In that astrological tradition, in addition to the cycle of the year during which the sun passes through the twelve houses of the zodiac—so that you know from your birthday that you are a Scorpio or a Sagittarius—the cycle of the great astrological year, twelve periods of 2,000 years each, moves backward through the signs of the zodiac—the age of Taurus, followed by that of Aries, then Pisces, then Aquarius—instead of forward as in the solar year. As Jesus lived in the beginning of the age of Pisces, we live at the end of the age of Pisces and the beginning of the age of Aquarius. The painting then ties these astrological ages to historical time: Ancient eras correspond to the ages of Taurus (the bull having been worshipped in India, Egypt, the Mediterranean, and elsewhere) and Aries (the ram having been sacred in ancient France and significant in the Old Testament). The Christian era corresponds with the age of Pisces, the fish, which is both the earliest and the latest symbol of Christ (visible on ancient sarcophagi and on present-day bumper stickers). The Greek word for fish, Ichthus, is read as an acrostic of “Iesous Christos, Theou Hyios, Soter” (“Jesus Christ, Son of God, Saviour”). Mary depicts the age now beginning as presided over by the astrological symbol of Aquarius, the Water Bearer, the bringer of spiritual enlightenment.
According to Mary, the dawning age will also produce, eventually, a new vision of the nature of God as the Holy Spirit, to be revealed in a third testament. This belief arises from Mary’s combining the astrological imagery with the prophecy of the 12th-century mystic and theologian Abbot Joachim of Flora. A devout believer in the Christian concept of the triune (three-in-one) nature of God, Joachim foresaw that the age of the Old Testament devoted to God the Father (the power of God) and that of the New Testament devoted to God the Son (the love of God) would be followed by a third age and a third testament devoted to God the Holy Spirit (the wisdom of God). But whereas Joachim imagined each age lasting a millennium, Mary expanded the length of each age to two millennia to correspond with the astrological ages of the Great Year and with historical time as we now see it. The Water Bearer fits this trinitarian idea because the Holy Spirit can never be depicted by a visible figure but must always be represented symbolically, and the symbols used have always been water and fire. Thus uniting Christian and astrological prophecies, the paintings depict the spirit in repeated images of water and of fire. We can confidently believe that this third revelation and its testament will appear, said Mary, because of the accuracy of myth in illuminating reality.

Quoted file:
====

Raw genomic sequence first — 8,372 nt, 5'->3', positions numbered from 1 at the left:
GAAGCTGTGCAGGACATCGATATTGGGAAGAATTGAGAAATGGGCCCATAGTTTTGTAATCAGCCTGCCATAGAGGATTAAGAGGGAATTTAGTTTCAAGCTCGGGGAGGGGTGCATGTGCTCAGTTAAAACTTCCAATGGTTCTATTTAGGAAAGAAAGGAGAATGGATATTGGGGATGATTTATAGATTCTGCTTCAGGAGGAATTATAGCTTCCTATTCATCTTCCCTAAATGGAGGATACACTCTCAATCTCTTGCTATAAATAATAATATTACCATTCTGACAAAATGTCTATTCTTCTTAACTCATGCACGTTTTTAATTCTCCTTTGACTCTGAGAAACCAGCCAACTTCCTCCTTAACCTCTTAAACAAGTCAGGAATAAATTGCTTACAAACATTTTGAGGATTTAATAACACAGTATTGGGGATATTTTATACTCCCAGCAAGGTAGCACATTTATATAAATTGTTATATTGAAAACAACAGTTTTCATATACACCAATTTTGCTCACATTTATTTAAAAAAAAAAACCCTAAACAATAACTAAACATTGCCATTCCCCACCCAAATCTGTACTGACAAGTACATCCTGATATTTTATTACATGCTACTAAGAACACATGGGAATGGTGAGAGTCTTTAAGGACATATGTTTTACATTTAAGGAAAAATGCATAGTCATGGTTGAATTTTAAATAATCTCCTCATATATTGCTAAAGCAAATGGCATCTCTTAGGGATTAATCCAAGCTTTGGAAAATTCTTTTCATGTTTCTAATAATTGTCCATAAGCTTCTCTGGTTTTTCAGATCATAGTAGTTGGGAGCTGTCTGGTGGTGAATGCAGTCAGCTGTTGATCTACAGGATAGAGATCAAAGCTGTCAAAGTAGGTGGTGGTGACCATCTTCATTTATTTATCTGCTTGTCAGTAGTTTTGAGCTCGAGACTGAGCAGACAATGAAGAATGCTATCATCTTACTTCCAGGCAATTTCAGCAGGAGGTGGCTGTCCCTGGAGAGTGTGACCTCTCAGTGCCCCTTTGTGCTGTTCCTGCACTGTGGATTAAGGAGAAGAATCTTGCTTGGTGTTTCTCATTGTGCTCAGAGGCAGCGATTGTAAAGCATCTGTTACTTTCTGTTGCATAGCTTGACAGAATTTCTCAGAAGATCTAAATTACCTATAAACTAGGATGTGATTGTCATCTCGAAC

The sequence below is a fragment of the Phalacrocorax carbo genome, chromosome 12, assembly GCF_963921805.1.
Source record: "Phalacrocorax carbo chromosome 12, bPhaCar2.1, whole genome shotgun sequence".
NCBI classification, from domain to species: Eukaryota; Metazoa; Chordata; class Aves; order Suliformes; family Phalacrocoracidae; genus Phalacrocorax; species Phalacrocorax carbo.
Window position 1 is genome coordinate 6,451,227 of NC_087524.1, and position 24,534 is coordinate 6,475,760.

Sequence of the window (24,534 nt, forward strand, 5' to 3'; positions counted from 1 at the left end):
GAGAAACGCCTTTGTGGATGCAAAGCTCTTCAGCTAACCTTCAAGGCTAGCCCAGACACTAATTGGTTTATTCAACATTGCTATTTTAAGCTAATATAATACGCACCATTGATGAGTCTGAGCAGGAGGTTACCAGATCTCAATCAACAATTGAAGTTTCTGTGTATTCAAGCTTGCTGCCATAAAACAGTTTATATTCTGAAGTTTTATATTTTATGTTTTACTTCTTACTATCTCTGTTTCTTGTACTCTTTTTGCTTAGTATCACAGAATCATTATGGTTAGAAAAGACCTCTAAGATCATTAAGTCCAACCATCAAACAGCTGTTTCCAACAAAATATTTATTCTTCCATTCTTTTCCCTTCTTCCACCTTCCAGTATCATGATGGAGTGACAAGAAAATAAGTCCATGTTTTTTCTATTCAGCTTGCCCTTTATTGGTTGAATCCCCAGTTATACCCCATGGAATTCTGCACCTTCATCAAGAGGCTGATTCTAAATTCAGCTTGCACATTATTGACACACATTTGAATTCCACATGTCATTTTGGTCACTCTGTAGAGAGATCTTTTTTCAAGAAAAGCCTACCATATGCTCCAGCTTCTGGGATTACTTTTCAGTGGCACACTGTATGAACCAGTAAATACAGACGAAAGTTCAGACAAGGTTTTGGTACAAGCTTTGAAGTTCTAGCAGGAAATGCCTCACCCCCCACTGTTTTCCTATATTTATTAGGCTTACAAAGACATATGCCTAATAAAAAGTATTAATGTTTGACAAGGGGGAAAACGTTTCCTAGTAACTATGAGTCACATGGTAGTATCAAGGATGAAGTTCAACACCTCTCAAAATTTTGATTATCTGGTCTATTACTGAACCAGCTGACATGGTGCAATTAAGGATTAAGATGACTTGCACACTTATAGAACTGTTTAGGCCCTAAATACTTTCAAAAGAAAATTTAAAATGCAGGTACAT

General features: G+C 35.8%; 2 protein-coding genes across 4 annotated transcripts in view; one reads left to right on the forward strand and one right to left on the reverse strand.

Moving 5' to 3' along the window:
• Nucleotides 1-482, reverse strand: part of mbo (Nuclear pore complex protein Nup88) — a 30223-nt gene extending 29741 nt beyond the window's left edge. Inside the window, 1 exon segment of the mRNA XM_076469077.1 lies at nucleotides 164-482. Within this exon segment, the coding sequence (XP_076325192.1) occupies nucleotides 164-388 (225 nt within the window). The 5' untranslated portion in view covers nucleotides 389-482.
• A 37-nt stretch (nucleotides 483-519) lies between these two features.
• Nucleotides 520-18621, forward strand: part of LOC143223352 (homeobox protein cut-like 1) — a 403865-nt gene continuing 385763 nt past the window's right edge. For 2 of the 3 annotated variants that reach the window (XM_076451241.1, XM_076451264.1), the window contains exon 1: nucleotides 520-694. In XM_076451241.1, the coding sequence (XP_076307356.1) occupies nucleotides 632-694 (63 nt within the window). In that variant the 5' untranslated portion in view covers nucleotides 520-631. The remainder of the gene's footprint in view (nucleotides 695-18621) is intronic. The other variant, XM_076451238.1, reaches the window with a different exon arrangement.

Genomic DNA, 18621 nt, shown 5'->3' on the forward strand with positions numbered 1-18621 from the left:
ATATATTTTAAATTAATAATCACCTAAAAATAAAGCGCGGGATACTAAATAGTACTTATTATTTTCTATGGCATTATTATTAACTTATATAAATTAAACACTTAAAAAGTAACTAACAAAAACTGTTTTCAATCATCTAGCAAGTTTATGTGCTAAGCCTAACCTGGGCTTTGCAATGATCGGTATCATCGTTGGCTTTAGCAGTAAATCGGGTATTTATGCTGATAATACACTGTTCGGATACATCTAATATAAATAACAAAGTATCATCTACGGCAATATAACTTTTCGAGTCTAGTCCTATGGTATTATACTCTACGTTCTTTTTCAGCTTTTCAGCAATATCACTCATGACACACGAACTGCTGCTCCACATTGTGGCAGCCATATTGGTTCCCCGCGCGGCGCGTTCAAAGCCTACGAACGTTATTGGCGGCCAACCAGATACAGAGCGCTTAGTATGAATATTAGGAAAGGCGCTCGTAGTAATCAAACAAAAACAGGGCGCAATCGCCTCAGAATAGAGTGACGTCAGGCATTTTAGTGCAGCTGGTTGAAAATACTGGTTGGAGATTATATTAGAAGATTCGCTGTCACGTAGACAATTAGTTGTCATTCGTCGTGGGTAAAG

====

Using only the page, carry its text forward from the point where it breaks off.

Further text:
Why are the paintings to be read from right to left? Mary thought that the transition from one age (Pisces) to the next (Aquarius) would be accompanied by a general reversal of things. Her example was that Hebrew, written in the age of Ares, was succeeded by Latin, written in the age of Pisces. Hebrew is read from right to left, Latin from left to right. Mary pointed out that writing from left to right prevents the ink from smearing (because most people are right-handed) and then said “but now who’s using ink?” (I am writing this on a computer.) All things, she said, like writing, will be curiously reversed.
The inscription flanking the paintings is also read from right to left. It is two stanzas from the hymn Veni Sancte Spiritus (“Come Holy Spirit”), dating also from the 12th century, found in the Roman Catholic liturgy for the mass of Pentecost. It has been ascribed to the Archbishop of Canterbury, Cardinal Stephen Langton (c. 1150–1228), to Pope Innocent III (c. 1160–1216) , and to others. (The calligraphy was done by Bruce Cantz.) It reads:
O lux beatissima,
reple cordis intima
Sine tuo numine